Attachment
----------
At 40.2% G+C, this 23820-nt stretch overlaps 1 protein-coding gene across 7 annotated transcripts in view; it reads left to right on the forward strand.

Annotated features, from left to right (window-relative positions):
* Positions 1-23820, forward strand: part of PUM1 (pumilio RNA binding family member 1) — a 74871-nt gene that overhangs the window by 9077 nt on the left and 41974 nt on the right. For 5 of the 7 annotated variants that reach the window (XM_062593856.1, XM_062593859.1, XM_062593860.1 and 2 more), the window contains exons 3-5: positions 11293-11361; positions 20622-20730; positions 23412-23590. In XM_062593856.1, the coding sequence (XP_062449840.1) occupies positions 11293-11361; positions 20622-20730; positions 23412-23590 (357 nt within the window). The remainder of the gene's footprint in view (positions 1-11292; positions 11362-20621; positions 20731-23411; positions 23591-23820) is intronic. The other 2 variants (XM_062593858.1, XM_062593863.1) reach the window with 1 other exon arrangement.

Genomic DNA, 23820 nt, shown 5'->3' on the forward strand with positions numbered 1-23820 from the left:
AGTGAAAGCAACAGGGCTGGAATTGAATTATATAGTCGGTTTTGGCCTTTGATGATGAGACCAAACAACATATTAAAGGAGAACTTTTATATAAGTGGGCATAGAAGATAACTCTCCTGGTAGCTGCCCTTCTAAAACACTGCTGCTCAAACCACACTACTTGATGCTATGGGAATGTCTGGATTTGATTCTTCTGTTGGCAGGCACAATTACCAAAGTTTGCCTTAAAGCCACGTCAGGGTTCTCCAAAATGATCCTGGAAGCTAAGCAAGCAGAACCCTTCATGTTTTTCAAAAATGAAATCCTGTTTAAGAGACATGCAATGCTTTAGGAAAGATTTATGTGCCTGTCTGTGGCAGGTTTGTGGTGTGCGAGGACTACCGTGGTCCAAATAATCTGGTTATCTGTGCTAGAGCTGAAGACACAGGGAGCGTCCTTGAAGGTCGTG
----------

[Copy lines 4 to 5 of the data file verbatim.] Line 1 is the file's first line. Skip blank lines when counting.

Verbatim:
Genomic DNA, 23820 nt, shown 5'->3' on the forward strand with positions numbered 1-23820 from the left:
AGTGAAAGCAACAGGGCTGGAATTGAATTATATAGTCGGTTTTGGCCTTTGATGATGAGACCAAACAACATATTAAAGGAGAACTTTTATATAAGTGGGCATAGAAGATAACTCTCCTGGTAGCTGCCCTTCTAAAACACTGCTGCTCAAACCACACTACTTGATGCTATGGGAATGTCTGGATTTGATTCTTCTGTTGGCAGGCACAATTACCAAAGTTTGCCTTAAAGCCACGTCAGGGTTCTCCAAAATGATCCTGGAAGCTAAGCAAGCAGAACCCTTCATGTTTTTCAAAAATGAAATCCTGTTTAAGAGACATGCAATGCTTTAGGAAAGATTTATGTGCCTGTCTGTGGCAGGTTTGTGGTGTGCGAGGACTACCGTGGTCCAAATAATCTGGTTATCTGTGCTAGAGCTGAAGACACAGGGAGCGTCCTTGAAGGTCGTG